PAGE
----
A Dragon Apparent which was immediately successful was published in 1951 followed by Golden Earth about Burma in 1952. After this he found that he had ‘picked up the habit of travel and that it had become an almost indispensable stimulant.’
In 1968 Lewis noticed a small item in a newspaper suggesting that entire tribes of Indians were being massacred in Brazil. He went to investigate and the whole of his 12,000 word article, which he considered the most worthwhile of all his endeavours, was published in The Sunday TimesMagazine. The article, which became the catalyst for the foundation of Survival International, caused a furore and Lewis said ‘It is the only thing I have done that has actually changed anything.’ Another influential piece of journalism was the article he wrote for the Observer Magazine
in 1979 about the burning and destruction of the Amazon rain forest. His visits to South America left him with an abiding hatred of missionaries which he turned into a book The Missionaries (1988).
His love of travel never stopped even though he wrote ‘I cannot think of any single place that I have written about that did not appear to have gone down hill – sometimes disastrously so – on a subsequent visit.’ Goddess in the Stones (about India) was published in 1991 and An Empire of the East: Travels in Indonesia in 1993.
The photographer Don McCullin who travelled with him to South America, Irian Jaya, Central America and Sicily said that it was always a privilege to be in his company and that he would have ‘walked to the end of the world for Norman.’ Being in his company was instructive and fun (he could be very witty and was an inveterate story-teller). He had the quality of getting under people’s skins without ever being judgemental, and with his rather anonymous looks he could stay in the background as an observer without being seen as a threat.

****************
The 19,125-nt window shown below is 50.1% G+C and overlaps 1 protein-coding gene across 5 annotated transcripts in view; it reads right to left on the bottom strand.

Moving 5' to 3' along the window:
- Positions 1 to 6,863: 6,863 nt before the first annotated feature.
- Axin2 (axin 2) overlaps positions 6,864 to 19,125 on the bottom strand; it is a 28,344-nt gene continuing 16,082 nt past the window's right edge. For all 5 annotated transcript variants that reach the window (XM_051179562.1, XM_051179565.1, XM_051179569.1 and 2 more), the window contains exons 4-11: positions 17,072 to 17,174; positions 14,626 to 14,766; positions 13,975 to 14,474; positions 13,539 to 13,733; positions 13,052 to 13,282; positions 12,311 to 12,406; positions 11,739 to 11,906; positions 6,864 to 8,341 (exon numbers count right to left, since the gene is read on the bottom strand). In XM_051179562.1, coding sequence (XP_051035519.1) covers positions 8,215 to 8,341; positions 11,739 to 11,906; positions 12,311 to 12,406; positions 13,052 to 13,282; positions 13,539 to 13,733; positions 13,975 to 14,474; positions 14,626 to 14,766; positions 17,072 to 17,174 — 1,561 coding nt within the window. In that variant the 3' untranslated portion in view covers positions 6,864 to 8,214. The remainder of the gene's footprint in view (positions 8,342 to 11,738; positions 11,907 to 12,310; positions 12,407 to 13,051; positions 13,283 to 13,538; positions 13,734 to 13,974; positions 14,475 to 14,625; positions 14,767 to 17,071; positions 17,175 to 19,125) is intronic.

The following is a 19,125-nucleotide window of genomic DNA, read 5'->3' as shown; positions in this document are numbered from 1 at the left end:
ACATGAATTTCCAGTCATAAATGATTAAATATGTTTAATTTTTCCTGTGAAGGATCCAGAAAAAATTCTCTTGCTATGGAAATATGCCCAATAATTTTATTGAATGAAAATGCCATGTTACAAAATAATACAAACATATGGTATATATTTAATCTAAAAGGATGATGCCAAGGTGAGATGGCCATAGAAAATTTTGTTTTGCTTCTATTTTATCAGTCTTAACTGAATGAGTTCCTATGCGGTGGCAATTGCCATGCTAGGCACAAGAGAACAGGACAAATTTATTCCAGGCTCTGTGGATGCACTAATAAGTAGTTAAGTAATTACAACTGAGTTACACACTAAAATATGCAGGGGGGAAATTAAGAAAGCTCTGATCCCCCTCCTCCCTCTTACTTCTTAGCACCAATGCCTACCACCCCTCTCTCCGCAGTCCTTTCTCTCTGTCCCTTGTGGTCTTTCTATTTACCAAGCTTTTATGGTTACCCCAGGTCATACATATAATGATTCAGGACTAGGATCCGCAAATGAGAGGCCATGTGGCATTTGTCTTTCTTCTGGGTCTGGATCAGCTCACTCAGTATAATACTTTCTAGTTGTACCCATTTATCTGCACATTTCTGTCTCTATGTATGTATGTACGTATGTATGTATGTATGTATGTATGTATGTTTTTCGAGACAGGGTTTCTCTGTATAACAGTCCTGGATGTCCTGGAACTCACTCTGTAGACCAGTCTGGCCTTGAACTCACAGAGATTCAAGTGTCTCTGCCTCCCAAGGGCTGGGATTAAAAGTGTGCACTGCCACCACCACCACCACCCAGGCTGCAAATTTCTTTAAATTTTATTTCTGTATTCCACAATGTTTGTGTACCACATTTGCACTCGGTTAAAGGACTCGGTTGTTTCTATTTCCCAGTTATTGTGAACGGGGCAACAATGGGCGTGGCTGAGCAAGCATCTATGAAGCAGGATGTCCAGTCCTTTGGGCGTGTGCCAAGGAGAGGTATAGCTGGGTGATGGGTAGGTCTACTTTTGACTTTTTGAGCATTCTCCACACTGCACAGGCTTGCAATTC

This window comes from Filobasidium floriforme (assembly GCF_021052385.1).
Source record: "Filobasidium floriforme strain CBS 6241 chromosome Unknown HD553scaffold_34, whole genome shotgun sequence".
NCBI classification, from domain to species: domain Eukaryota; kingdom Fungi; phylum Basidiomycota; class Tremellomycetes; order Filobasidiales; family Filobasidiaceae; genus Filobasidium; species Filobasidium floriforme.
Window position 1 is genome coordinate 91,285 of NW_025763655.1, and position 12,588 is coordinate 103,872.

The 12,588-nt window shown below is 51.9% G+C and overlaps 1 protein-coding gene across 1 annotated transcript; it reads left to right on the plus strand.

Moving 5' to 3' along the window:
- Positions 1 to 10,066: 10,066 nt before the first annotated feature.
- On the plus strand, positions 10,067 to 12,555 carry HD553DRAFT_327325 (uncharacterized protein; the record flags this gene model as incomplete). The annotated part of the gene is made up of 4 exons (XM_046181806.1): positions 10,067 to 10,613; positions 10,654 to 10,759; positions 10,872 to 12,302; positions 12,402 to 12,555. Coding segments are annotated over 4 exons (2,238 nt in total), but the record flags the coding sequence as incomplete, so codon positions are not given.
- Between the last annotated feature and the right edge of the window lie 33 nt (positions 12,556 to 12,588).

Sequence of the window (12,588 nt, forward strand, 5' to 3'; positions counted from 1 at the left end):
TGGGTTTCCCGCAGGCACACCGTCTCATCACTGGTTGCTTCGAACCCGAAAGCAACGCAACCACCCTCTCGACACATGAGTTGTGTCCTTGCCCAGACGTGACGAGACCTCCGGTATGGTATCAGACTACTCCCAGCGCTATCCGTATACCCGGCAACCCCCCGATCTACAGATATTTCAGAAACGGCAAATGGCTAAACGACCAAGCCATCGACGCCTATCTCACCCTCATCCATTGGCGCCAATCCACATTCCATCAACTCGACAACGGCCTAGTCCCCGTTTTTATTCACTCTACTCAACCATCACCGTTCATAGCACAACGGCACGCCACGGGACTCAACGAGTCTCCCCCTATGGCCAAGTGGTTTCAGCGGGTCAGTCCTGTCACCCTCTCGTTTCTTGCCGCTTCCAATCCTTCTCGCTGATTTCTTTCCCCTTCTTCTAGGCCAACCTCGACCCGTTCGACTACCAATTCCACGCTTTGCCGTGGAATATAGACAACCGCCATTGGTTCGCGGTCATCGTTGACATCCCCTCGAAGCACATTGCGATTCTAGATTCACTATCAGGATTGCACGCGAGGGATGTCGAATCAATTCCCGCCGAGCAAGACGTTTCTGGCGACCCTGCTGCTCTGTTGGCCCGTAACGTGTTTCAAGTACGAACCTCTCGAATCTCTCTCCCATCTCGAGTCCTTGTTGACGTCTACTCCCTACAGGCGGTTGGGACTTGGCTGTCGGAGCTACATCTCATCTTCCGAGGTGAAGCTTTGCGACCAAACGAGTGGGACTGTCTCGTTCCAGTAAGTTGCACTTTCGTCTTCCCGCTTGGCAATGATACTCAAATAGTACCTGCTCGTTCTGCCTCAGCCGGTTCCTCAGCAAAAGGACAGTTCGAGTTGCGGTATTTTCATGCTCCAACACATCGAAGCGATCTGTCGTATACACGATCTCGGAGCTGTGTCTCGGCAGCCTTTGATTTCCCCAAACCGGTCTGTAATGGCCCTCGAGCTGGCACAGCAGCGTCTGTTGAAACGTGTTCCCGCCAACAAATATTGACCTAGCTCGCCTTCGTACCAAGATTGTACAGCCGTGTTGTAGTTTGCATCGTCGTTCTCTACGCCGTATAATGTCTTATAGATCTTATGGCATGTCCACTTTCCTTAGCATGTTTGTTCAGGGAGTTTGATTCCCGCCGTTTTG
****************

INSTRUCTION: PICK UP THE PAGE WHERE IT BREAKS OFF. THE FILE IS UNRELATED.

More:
Most of Lewis’s journeys also spawned novels: Samara (1949), The Day of the Fox (1955), The Volcanoes Above Us (1957) and The Sicilian Specialist (1974) are a few of the fourteen or so that he wrote, but he will be better remembered for his non-fiction. His travel books bubble with their magic and their metaphors; and with his kindly, if mocking eye, he had the ability, according to Cyril Connolly, to ‘make even a lorry interesting.’ It was largely due to the enterprising small publisher Eland that some of his travel books which had been out of print for many years were reissued in the early eighties ensuring that at least his fans could continue to read him.
Lewis was full of surprises and hidden interests; in his youth he had owned a Bugatti which he had raced at Brooklands. He attributed his long and active life to drinking a bottle of wine a day and eating a lot of garlic. He said that for his writing style, he had learned much from the Authorised Version of the Bible and that as a boy, he had been influenced by the Russian classics which he had been forced to read since all the ‘new and exciting’ books were always out of his local library. As an adult he found modern thrillers unreadable, preferring to read the classics, especially Herodotus and Suetonius in translation. When he was not travelling Lewis lived modestly in rural Essex, with his Australian wife Lesley, where he was a keen amateur botanist, collector of rare plants and bird-watcher. His latest book The Tomb in Seville, an account of his journey in 1934 to visit the Corvaja family tomb in Seville, is due to be published this autumn.
Norman Lewis, writer: born London 28 June 1908; three times married (three sons, three daughters); died Saffron Walden, Essex 22 July 2003